Wednesday, August 22

There will be a Homework assignment due Friday. Link to it through the Homework Assignments Index.

Reading assignment:  Han Qi Visits the State of Zheng (if you did not read it for Monday's class, also read the General Introduction)

The reading that you should prepare specifically for Wednesday's class discussion is "Han Qi Visits the State of Zheng."  This narrative will be your first "window" on ancient China -- through it, you'll see a slice of life in China's classical age, in its complexity and strangeness to us.  The text of this tale (printed in boldface) is pretty brief.  To help you understand what you see in it, I have inserted a variety of useful (or annoying) explanatory comments, designed to help you construct a picture of the society surrounding the incidents you'll witness, and to introduce certain basic issues and themes that will be important in G380. 

In class, we'll discuss the narrative of Han Qi, focusing on the study questions that appear at the close of the text.  You should think about these questions before class, in particular, numbers 2, 4, 5, and 6. 

This is an important general rule for G380:  part of every reading assignment is to reflect on the study questions before coming to class.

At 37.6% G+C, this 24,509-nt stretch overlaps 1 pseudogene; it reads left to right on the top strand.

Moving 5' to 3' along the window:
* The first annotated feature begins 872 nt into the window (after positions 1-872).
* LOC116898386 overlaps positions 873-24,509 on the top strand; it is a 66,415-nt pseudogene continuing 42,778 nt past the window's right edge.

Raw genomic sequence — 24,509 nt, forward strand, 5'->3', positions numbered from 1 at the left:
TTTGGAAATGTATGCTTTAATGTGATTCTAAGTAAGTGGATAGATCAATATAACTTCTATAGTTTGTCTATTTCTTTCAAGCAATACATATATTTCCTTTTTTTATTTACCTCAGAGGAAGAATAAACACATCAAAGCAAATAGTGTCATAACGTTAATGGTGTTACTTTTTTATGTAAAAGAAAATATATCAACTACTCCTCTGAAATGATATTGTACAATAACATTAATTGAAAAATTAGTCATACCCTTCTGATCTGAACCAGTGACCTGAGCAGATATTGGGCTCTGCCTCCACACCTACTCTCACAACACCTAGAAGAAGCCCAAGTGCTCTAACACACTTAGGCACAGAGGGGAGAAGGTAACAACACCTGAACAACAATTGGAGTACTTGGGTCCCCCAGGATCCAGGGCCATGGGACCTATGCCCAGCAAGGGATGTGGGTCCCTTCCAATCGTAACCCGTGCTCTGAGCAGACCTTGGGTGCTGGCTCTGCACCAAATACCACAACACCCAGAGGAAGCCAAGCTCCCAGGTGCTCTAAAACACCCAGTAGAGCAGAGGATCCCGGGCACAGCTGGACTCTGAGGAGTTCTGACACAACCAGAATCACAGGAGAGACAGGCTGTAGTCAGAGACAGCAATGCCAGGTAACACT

Almost all the information in this course is derived from texts that were preserved, often in highly edited form, from the ancient period. These texts are the "canon" of ancient China, as famous and authoritative in traditional China as Western books such as the Iliad and Odyssey, the works of Plato and Aristotle, or the Bible were in traditional European culture. Today's reading translates a small part of one of those texts (the Zuo zhuan), and your homework assignment comes from another (the Book of Poetry). You will find descriptions of the most famous of these classical texts in the supplement: Textual Sources for Ancient Chinese History. You should consult this collection of very brief descriptions of major texts as necessary. For this assignment and the homework, you will find short descriptions of the Zuo zhuan (number 1) and the Book of Poetry (6) in that supplement. (It will also point you to where you can find full English translations in the Library.)